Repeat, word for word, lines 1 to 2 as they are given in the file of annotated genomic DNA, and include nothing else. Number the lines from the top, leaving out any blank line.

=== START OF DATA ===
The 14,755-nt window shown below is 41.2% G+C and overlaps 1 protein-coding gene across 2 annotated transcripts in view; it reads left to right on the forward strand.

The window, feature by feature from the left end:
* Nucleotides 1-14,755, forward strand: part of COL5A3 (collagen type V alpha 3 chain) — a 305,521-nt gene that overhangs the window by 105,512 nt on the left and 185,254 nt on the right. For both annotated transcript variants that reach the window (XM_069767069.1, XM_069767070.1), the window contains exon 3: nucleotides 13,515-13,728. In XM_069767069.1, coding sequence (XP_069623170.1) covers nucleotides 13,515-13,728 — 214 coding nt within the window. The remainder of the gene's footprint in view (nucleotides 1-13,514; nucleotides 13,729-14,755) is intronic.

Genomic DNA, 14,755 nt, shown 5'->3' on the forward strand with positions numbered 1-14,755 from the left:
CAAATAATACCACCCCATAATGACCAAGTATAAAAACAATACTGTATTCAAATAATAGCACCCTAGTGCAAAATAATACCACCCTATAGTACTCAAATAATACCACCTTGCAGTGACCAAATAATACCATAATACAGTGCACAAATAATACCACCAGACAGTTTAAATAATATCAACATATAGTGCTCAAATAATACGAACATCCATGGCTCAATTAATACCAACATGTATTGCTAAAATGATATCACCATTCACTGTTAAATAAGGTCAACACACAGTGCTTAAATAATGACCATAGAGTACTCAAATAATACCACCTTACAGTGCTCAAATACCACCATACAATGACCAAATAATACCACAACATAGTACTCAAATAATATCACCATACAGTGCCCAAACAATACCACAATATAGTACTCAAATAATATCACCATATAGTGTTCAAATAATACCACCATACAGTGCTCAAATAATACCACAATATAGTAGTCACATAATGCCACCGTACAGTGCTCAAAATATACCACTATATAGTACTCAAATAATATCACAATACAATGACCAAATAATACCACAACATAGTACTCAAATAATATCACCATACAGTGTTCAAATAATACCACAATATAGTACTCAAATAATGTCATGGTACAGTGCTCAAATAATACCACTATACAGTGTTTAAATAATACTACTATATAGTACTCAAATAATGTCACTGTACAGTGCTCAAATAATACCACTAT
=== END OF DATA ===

The 14,755-nt window shown below is 41.2% G+C and overlaps 1 protein-coding gene across 2 annotated transcripts in view; it reads left to right on the forward strand.

The window, feature by feature from the left end: